Wednesday, 10 December 2008

I Guess He Does Feel Lucky, Punk….

Keith Tilbury, 51, a control-room operator, was injured after a police marksman's gun went off accidentally.
How can that happen, you ask? Well, it helps if the police marksman in question is a fool who shouldn’t be allowed to handle an electric drill, never mind a firearm:
Mr Tilbury was one of a dozen staff sitting in a semi-circle around PC David Micklethwaite.

The constable was giving a lecture to employees and showing the kind of weapons police officers can come up against.

While he was demonstrating the Smith & Wesson .44 Magnum, the gun used by Clint Eastwood in the Dirty Harry movies, it suddenly went off.
Get that..? ‘It’ suddenly went off. All by itself…
Although still employed by the police Mr Tilbury has not returned to work.
Can’t really blame him….
PC Micklethwaite said he had no idea the handgun was loaded with live ammunition.

He was not charged following the shooting but has been taken off firearms duties.
You know, I’ve never fired anything bigger than a cap pistol in real life (though I’m a dab hand with all sorts of stuff in FPS games), but even I know that you always assume a gun is loaded, treat it accordingly and you never point it at someone or pull the trigger. You certainly don’t claim ‘I didn’t know it was loaded…’ and expect that to somehow exonerate you.

Perhaps the next criminal scumbag to shoot someone ‘accidentally’ can try that defence?
A second official also told an investigation he believed the weapon was unloaded.
‘Oooopsie! Isn’t our face red…?’
Mr Tilbury, of Hersham, Surrey, has taken out a High Court writ against the Thames Valley chief constable.

A Thames Valley Police spokesman confirmed the writ had been received but was unable to make any further comment.
They’ll settle out of court. Bet the farm on that one. They can’t afford to have a jury hear this tale of sheer, utter incompetence…

6 comments:

seo said...

Guns can go off by themselves, it's not unheard of. sometimes you don't have to pull the trigger, a relatively small knock or a bump, overheating (probably unlikely in this case), or even a slight touch of the trigger, can cause a loaded gun to discharge. Particularly older weapons.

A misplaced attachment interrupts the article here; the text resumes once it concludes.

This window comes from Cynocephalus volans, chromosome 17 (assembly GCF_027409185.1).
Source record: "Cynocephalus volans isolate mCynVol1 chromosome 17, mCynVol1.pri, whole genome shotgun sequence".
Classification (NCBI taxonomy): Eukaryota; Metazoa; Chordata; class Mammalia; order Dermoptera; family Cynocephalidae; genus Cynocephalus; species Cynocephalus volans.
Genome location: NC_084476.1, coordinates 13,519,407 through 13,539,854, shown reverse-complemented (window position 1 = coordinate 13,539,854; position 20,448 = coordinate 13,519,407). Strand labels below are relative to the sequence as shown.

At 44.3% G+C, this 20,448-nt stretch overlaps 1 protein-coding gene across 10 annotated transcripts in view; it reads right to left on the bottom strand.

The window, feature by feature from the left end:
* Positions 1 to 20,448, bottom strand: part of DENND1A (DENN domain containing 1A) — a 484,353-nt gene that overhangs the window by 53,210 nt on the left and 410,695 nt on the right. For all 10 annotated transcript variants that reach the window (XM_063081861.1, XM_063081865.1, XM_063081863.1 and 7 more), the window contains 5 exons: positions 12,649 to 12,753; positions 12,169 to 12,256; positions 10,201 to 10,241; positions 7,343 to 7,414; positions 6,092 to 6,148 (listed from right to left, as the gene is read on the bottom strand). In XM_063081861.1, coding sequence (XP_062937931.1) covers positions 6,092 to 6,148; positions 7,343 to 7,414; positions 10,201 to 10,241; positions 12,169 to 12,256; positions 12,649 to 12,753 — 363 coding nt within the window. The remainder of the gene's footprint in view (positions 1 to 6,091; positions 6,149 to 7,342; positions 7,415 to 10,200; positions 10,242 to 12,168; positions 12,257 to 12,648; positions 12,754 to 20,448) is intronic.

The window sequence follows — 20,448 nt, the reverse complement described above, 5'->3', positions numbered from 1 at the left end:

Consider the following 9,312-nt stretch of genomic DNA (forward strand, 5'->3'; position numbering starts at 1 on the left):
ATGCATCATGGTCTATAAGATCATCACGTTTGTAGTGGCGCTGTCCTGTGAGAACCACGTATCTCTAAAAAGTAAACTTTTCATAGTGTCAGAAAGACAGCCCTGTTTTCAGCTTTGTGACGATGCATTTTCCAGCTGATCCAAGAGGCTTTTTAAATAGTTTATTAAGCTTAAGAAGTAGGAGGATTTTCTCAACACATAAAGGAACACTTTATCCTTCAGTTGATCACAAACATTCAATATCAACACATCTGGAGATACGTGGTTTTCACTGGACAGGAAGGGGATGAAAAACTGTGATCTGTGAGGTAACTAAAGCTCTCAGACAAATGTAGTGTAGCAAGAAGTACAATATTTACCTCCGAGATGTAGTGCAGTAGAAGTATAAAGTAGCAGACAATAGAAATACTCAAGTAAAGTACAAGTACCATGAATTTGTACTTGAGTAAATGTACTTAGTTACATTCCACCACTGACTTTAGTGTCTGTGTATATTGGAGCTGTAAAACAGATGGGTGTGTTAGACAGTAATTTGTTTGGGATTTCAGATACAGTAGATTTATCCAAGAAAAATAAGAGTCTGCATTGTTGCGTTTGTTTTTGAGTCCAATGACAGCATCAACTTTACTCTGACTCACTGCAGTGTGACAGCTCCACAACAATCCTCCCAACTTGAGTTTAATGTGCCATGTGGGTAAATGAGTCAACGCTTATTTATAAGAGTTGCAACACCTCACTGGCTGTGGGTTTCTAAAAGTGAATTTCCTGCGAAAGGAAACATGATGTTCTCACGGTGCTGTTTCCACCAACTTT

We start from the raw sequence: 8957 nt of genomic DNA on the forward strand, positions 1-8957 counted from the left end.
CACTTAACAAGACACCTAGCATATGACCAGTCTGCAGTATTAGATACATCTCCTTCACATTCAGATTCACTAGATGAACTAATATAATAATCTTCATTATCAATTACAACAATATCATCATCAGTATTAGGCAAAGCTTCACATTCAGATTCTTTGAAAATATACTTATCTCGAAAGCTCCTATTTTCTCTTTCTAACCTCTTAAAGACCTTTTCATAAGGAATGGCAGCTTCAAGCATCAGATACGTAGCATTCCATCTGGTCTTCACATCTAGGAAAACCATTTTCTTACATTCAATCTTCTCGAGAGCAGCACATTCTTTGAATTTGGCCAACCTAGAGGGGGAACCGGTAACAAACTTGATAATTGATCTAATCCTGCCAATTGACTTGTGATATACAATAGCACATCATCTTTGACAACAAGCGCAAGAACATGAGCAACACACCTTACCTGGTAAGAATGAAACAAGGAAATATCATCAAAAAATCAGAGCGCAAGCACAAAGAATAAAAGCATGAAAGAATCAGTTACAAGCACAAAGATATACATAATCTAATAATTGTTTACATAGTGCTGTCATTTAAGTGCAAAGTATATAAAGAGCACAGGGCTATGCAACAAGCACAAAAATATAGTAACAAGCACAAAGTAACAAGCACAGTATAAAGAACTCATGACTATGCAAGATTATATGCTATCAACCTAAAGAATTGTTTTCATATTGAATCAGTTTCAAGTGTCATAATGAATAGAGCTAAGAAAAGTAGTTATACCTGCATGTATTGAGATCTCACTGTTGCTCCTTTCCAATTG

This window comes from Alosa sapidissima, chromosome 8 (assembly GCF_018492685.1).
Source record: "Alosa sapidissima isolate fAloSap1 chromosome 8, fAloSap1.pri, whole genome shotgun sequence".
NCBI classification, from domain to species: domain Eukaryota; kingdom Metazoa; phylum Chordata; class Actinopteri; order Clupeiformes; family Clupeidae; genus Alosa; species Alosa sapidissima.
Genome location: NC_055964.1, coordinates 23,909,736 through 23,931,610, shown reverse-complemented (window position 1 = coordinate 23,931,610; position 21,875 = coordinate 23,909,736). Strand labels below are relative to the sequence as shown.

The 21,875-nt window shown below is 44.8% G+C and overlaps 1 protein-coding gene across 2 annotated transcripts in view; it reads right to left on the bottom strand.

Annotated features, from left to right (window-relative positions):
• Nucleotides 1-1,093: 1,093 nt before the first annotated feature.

You are correct, though - he should have been pointing the weapon in a safe direction and shouldn't have been demonstrating anything with a gun that could even possibly have live ammunition in it. He should also have verified that the gun was not loaded at the beginning of the session. The station should also have had a more stringent system of checks with their live ammunition and should not store guns loaded. There is indeed much to blame them for.

Stu said...

Whoops! Wrong account...

Here it is again...

Guns can go off by themselves, it's not unheard of. sometimes you don't have to pull the trigger, a relatively small knock or a bump, overheating (probably unlikely in this case), or even a slight touch of the trigger, can cause a loaded gun to discharge. Particularly older weapons.

You are correct, though - he should have been pointing the weapon in a safe direction and shouldn't have been demonstrating anything with a gun that could even possibly have live ammunition in it. He should also have verified that the gun was not loaded at the beginning of the session. The station should also have had a more stringent system of checks with their live ammunition and should not store guns loaded. There is indeed much to blame them for.

JuliaM said...

"Guns can go off by themselves, it's not unheard of."

True, but if this was a seized weapon do they not test fire them to establish if they've been used in crimes? And if so, would they not have noticed any defect causing it to fire unbidden?

dickiebo said...

A long, long time ago, Dickiebo was an armed cop. Let me tell you this; NO cop who is authorised to carry a firearm, would EVER fail to check that any weapon that he/she handled,was empty. It simply would not happen! So - how did it happen? Can only be due to a very real drop in standards - much as we thought, really!

Anonymous said...

Julia, the two things you quoted were pretty much Firearms 101 when I first learned to shoot a bolt-action Lee-Enfield at school back in the 70's*.

That there are those in official places who don't know or observe them is both surprising and not so - next time you're at Heathrow look at the goons toting machine guns - fingers all firmly INSIDE the trigger guards. Nothing surprises me any more really.

(And what would they actually DO with machine guns in a crowded terminal anyway? The whole thing is theatre - as we knew, I suppose.)

* Oh all right then, since you ask, yes I do still have my .303 marksman's badge, and very proud of it I am.

JuliaM said...

"Can only be due to a very real drop in standards..."

Frightening thought!

"next time you're at Heathrow look at the goons toting machine guns - fingers all firmly INSIDE the trigger guards. Nothing surprises me any more really."

Even more frightening thought!

"And what would they actually DO with machine guns in a crowded terminal anyway? The whole thing is theatre..."

Much like the ostentatious display of little tanks outside Heathrow a while back in response to some unspecified terrorist threat..?